Because you tagged this with "Frances Trollope," I assume that you are asking about an excerpt from her Domestic Manners of the Americans, Chapter 32 (see link below). If so, this document shows that America was becoming a country more aggressively concerned with money and trade and less concerned with the sort of manners that were more important in Europe and in past times in the US.
This time period saw an explosion of economic activity with the creation of the Erie Canal, the Lowell Factories, and to some extent even railroads. America was becoming more and more of a market society (as opposed to one of self-sufficient subsistence farming. This, one can argue, made Americans more pushy and concerned with their money and themselves.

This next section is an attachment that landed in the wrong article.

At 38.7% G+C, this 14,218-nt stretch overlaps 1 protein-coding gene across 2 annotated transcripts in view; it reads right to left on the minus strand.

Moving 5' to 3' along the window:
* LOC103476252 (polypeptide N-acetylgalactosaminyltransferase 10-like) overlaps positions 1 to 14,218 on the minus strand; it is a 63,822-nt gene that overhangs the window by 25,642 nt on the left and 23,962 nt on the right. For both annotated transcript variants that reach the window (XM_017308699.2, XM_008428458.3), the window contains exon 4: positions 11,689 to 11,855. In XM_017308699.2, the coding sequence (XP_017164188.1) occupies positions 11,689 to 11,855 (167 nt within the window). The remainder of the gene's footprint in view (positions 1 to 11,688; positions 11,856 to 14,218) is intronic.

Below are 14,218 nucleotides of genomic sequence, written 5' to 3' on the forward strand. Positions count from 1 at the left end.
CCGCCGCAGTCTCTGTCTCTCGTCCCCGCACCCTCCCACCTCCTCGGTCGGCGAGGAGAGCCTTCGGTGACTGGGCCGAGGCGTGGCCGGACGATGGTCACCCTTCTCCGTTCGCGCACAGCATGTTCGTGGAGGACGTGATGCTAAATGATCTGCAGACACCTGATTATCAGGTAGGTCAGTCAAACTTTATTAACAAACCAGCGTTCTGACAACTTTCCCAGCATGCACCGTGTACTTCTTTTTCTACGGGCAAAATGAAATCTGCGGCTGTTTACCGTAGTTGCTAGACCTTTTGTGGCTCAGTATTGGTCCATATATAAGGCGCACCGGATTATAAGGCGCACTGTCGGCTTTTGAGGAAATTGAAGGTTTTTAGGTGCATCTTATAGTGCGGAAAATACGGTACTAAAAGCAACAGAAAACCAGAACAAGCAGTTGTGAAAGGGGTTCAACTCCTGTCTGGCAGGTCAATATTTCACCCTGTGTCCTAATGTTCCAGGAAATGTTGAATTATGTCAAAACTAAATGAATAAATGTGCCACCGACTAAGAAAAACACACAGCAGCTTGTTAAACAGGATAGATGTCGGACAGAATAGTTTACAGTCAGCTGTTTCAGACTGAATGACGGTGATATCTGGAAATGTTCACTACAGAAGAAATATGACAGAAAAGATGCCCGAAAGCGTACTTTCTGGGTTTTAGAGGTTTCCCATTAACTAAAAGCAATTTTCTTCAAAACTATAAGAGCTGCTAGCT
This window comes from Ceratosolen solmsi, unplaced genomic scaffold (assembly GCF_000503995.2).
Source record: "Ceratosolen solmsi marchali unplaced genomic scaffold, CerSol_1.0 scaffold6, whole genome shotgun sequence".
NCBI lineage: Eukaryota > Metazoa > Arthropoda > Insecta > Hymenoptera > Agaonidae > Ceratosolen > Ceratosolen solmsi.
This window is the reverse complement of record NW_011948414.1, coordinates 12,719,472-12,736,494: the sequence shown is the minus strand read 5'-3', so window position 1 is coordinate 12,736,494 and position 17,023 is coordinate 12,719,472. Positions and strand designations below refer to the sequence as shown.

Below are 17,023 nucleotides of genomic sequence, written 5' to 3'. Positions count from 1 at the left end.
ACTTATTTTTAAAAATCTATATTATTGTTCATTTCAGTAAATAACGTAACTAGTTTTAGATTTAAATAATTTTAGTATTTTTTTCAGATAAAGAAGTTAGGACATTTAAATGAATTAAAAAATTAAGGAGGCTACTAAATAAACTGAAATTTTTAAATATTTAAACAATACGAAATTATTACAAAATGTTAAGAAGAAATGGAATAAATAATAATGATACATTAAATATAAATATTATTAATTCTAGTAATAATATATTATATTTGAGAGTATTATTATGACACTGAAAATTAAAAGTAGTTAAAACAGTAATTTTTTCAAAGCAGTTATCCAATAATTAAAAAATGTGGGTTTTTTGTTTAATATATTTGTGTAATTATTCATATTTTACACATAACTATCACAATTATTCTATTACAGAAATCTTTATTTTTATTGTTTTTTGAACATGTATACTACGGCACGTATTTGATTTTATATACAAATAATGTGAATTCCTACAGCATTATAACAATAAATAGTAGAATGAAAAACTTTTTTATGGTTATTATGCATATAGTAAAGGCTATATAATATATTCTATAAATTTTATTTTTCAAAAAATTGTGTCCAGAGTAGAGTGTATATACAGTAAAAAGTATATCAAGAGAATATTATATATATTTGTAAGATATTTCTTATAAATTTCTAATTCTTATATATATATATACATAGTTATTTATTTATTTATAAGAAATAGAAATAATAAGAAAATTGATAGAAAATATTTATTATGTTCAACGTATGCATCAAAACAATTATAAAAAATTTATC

This can be seen in Trollope's description of the canal boat ride. The people are pushy and do not speak politely and deferentially to one another. The "Yankees" are described in ways that show them to be arrogant and excessively (to Trollope) concerned with money and business.
These observations show that the US was rapidly pushing towards a more economically-oriented society where manners and gentility took a back seat to economics and money.